Near the end of 2023, there was a buzz around the French Startup company Mistral [1] after they released an open-source model rivaling ChatGPT in performance. In particular, one of their more powerful models is named "Mixtral of Experts" [2]. This model is called a "Sparse Mixture-of-Experts" model (or SMoE), but what is that? In this article, we will explore the Mixture-of-Experts models and discuss the idea behind the gating mechanism used by the Sparse Mixture-of-Experts. We will also discuss the use of Mixture-of-Experts models in the Transformer architecture.

## What are Mixture-of-Experts?

The first version of Mixture-of-Experts (MoE) was presented in the seminal work "Adaptive Mixture of Local Experts" [3], where the authors explore an idea that was affine to that of ensemble learning methods: have a supervised procedure for a system composed of separate networks, or experts, each handling a different subset of the training cases. In this scenario, each "expert network" specializes in a different region of the input space. The combination of these networks in the final output of the model is handled by a gating mechanism trained alongside the experts. Initially, the experts were supposed to take on complex tasks, such as math or logic experts. However, the truth was that it took more work to obtain quality models following that approach.

A couple of years ago, there was an exciting breakthrough in the area of natural language processing. The work of Shazeer et al. [4] explored the idea of "token" level experts within an LSTM architecture (which was standard at the time) by providing an MoE layer that routed the token to the corresponding expert:

In their most basic form, the experts are simple feed-forward networks. However, they can be more complex networks, including other MoEs, creating a hierarchy within the network.

The tricky part with this architecture lies in the training of the gating mechanism; if the training is done naively, it can end up hurting the performance and increasing the computational complexity of the network. The authors dealt with this problem with the help of sparsity and conditional computation to keep the model highly performant even on a larger scale. MoEs have allowed the training of models in the size of the trillion parameters [5].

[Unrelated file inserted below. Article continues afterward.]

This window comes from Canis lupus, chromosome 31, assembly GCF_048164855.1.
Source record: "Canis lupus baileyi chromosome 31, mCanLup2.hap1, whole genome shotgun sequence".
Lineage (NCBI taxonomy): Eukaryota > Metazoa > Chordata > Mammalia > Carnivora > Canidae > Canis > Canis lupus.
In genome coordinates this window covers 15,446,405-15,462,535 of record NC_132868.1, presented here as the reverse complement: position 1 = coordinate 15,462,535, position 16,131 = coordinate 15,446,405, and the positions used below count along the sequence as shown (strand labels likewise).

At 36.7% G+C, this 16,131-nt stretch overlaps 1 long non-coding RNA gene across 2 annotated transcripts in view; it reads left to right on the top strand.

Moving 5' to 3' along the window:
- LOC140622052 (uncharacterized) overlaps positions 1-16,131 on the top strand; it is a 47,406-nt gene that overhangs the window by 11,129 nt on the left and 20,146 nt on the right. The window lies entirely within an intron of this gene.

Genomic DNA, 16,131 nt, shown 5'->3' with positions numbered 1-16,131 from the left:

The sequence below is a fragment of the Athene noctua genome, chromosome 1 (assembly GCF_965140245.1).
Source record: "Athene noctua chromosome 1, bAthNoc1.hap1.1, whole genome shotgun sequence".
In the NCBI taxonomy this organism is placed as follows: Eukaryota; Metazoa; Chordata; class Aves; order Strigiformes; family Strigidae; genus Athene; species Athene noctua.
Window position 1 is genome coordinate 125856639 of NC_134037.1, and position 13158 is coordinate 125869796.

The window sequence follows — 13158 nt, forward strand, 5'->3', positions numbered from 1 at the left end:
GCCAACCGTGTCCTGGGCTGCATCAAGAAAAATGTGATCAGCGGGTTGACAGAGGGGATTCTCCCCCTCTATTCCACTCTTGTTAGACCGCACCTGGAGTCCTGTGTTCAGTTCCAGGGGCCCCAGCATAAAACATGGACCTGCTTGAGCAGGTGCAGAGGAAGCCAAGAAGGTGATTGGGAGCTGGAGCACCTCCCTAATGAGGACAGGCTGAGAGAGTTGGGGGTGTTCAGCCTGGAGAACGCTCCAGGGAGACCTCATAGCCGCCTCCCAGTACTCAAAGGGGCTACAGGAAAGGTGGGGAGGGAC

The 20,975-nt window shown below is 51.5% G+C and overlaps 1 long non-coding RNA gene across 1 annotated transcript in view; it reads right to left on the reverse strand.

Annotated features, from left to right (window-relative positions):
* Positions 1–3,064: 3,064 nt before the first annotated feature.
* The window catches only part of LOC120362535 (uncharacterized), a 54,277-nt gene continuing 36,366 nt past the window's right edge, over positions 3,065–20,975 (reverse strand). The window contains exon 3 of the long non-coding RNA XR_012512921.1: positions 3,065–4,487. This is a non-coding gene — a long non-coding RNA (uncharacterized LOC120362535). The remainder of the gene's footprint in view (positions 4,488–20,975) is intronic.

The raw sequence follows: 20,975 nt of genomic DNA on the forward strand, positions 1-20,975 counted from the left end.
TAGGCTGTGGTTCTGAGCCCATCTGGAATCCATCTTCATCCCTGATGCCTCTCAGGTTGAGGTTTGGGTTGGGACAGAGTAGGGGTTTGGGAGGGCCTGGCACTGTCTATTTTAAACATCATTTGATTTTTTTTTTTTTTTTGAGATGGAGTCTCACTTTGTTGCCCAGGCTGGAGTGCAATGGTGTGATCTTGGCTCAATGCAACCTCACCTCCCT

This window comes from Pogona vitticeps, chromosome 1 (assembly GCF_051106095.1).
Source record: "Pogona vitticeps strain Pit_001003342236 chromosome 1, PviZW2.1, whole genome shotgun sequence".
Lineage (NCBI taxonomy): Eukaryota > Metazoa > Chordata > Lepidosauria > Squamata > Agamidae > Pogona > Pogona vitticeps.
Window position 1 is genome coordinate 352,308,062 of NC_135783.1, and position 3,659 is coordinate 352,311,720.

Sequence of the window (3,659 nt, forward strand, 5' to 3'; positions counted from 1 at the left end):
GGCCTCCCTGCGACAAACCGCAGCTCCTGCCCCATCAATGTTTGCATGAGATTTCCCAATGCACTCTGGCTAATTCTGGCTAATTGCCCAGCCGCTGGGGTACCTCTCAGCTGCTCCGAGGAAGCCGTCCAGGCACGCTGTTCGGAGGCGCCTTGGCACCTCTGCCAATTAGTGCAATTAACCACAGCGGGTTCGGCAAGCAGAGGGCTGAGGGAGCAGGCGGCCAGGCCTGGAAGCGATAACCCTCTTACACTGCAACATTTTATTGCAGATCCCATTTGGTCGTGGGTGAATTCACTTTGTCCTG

## What are Sparse Mixture-of-Experts?

So, as we explained previously, the Mixture-of-Experts (MoE) models depend on a good implementation of the gating mechanism. Otherwise, they can result in a costlier computation overall. Sparse Mixture-of-Experts explores the idea of conditional computation. Since the signal that goes through each expert, no matter how small it is, activates the computation of the function it goes through, the authors of the Sparse Mixture-of-Experts (SMoE) model used an auxiliary function to control the passing of information:

When an input goes through the MoE layer above, it's effectively passed through all the experts E. However, the gating function G is trained in a way that results in 0 to certain inputs on certain experts. In this case, the experts in which the gating function equals zero are not computed.

The gating function can be anything that maps to zero under certain conditions; a straightforward solution could be a Softmax function. However, the authors of the SMoE paper proposed some tweaks to it:

Where H is the function that weights the value of the input x and adds some noise to load balance the use of experts and not select the same expert on every single input:

Finally, from that output, we select the Top K experts with the KeepTopK function. In practice, this value should be low (1 or 2) to avoid having the computation of multiple experts. In their original work, they propose K = 2 to teach the gating function better how to route to different experts:

As you can see, the elements that are not part of the top K will have a Softmax value of 0, effectively conditioning the computation.

### Load Balancing of Experts